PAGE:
I’ve long been wanting to make these sandwiches ever since I saw this foodie movie. I finally found a recipe (Nagi|RecipeTin Eats) that claims it is a recreation of the cubanos featured in the movie! It is delicious. I usually follow a recipe exactly and afterward tweak it, but this time I ignored that. And I recommend cooking the pork by the pound than by a block of time, as pork has a tendency to dry out during roasting.
This recipe has been adapted for a little over 1 pound of pork (646g), enough for two people, maybe four. I added the tamarind paste and the honey because tamarind is piquant as well as sour. The honey adds a balance of flavor: salty, sweet, sour, and savory.
Everything is made from scratch, including the pork roast, so this is a 2 day effort. One day to marinate the pork, and another day to roast it and assemble the sandwiches.
Cuban Mojo Roast Pork
Prep time: 25 minutes
Marinating time: 12-24 hours
Roasting time: 1 hour 15 minutes
1/3 cup extra virgin olive oil
1/2 cup cilantro
Zest of one small orange
1/3 cup fresh squeezed orange juice (2 small oranges)
1 tablespoon fresh lime juice (2 small limes)
1 teaspoon tamarind paste
1 teaspoon honey
2 tablespoons mint leaves
4 large garlic cloves
1/2 tablespoon dried oregano (1 tablespoon fresh)
1 teaspoon ground cumin
Salt and black pepper to taste
About 650 grams boneless and skinless pork shoulder
2 tablespoons lime juice, optional
1/4 cup fresh squeezed orange juice, optional
Salt and pepper to taste
Marinate the pork. One day before roasting, combine marinade ingredients in a food processor and blend until the herbs and garlic are finely chopped. Taste the marinade. I like it salty, sour, and with a hint of sweet.
Place the pork with the marinade poured over in a large zipper lock bag in a bowl, to catch any drips. Place in the fridge overnight. If you are concerned about plastic use, you can place the pork with the marinade in a 1 quart bowl with a glass lid. Turn the pork several times, or whenever you remember on opening the fridge.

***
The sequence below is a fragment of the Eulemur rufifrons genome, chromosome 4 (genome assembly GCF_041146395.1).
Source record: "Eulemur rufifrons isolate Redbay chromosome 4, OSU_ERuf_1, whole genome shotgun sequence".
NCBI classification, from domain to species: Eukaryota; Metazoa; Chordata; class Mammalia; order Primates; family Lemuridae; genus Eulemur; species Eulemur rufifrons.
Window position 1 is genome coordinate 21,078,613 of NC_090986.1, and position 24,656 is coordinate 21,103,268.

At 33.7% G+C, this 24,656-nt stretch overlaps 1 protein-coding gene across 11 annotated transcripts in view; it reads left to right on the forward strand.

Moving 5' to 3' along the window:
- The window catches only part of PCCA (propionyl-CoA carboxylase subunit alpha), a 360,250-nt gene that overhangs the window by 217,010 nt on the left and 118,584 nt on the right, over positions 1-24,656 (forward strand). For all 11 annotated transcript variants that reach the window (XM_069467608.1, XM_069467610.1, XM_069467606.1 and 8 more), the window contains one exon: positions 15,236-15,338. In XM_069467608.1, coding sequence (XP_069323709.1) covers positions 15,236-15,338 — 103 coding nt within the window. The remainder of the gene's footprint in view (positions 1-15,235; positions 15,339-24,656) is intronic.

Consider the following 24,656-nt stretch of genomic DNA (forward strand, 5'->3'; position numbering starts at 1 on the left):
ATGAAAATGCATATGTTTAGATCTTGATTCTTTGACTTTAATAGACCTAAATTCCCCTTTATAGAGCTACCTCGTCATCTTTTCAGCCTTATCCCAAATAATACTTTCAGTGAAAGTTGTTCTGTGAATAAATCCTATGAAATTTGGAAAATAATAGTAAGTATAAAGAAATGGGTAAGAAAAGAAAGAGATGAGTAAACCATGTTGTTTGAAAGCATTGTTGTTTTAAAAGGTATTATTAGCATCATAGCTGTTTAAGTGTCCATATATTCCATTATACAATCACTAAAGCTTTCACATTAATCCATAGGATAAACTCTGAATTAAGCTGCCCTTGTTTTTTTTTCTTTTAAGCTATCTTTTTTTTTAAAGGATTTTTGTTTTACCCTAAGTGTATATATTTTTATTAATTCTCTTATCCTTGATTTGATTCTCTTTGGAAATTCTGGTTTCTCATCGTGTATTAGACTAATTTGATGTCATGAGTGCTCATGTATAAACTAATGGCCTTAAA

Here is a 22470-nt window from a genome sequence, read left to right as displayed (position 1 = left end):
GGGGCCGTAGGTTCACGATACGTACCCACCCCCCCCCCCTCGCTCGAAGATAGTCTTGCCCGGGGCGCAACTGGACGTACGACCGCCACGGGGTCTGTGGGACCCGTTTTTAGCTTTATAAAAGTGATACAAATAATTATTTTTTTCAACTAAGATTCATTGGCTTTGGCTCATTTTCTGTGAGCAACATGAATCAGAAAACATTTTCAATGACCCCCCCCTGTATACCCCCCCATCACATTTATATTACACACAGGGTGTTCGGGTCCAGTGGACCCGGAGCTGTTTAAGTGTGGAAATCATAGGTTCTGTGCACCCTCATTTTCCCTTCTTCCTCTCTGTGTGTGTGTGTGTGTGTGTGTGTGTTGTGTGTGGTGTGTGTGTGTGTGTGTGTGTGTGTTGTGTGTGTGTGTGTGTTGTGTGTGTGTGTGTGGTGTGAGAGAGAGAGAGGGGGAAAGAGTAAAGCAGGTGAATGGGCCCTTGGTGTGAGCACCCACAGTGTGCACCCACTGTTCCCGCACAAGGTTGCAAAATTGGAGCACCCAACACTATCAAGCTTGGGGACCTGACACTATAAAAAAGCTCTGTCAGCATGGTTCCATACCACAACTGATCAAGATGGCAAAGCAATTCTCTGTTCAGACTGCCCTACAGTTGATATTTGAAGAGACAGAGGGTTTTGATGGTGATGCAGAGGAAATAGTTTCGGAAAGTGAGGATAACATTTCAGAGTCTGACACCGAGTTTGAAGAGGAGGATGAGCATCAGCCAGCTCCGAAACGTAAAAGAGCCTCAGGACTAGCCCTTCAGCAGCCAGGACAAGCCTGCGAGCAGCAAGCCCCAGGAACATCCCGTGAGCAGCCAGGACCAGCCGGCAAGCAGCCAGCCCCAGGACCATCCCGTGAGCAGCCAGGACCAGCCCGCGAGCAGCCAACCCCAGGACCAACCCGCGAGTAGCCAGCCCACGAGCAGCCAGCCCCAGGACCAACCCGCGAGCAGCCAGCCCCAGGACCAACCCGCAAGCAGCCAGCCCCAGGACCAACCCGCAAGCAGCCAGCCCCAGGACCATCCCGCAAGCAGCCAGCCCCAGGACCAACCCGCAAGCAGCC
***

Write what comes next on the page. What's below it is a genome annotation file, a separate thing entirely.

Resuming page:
Bake the pork in a slow oven. Take the pork out of the fridge and let come to room temperature. Meanwhile, heat the oven to 150˚C/300˚F. Place the pork on a rack in a roasting pan. Spray pan with cooking oil for easy clean up. If you don’t have a rack, slice a couple of onions and put the pork on top of that. Roast, uncovered, 40 minutes per pound, until the meat reaches an internal temperature of 180˚F on an instant read thermometer.
Remove dish from oven and place the pork on a baking tray lined with foil. Reserve the pan juices. Let the pork rest 30 minutes.
Heat the oven to 475˚F/245˚C. Roast the pork 13-17 minutes, uncovered, for the meat to get brown and the fat to get crunchy. Carve and serve.
Make the mojo sauce. While the pork is resting or browning, combine the reserved marinade and the reserved roasting pan drippings into a small saucepan. Bring to a boil then taste. The sauce should be salty tart and sweet. If you wish, you may want to add additional lime juice, orange juice, or even a touch of honey. Add salt and pepper to taste. Turn the heat down and simmer 1 minute, then remove from the stove and set aside.
Serve pork with mojo sauce and rice and peas (Jamaican rice and beans) or coconut rice. Or slice the pork to make Cubanos. Save the mojo sauce and onions as dipping sauce for the Cubanos. This isn’t traditional, but it is delicious.
Cubanos for two
Cuban Mojo Roast Pork, sliced
French bread sliced into six inch buns
4 slices of ham
2-4 slices of Swiss cheese
*I’m not fond of pickles, so I sliced some fresh cucumbers and let them sit in white vinegar for a few minutes.
Split the French bread horizontally but leave a hinge. Butter both cut slices and toast the buttered sides on the grill. Lightly grill the ham slices. Spread mustard on one of the toasted sides. Layer pork generously on the other toasted side. Top pork with grilled ham, Swiss cheese, and pickles. Be generous with the fillings!
Butter the outside of both the top and bottom buns. Grill sandwich in a pannini press. If you haven’t got a pannini press, you can improvise with a griddle. Spread a sheet of parchment on top of the bread and press down on top with another heavy pan. Put a couple large unopened cans of food to weight down the pan. It’s quite safe and the pan will never get hot enough to build pressure inside the cans. If it concerns you, you can fill a small kettle of water halfway and use that instead. After 3 minutes, flip the sandwich over and grill 3 minutes on the second side. Of course, with a pannini press you won’t need to flip. The cheese should be melty and the bread golden and crispy.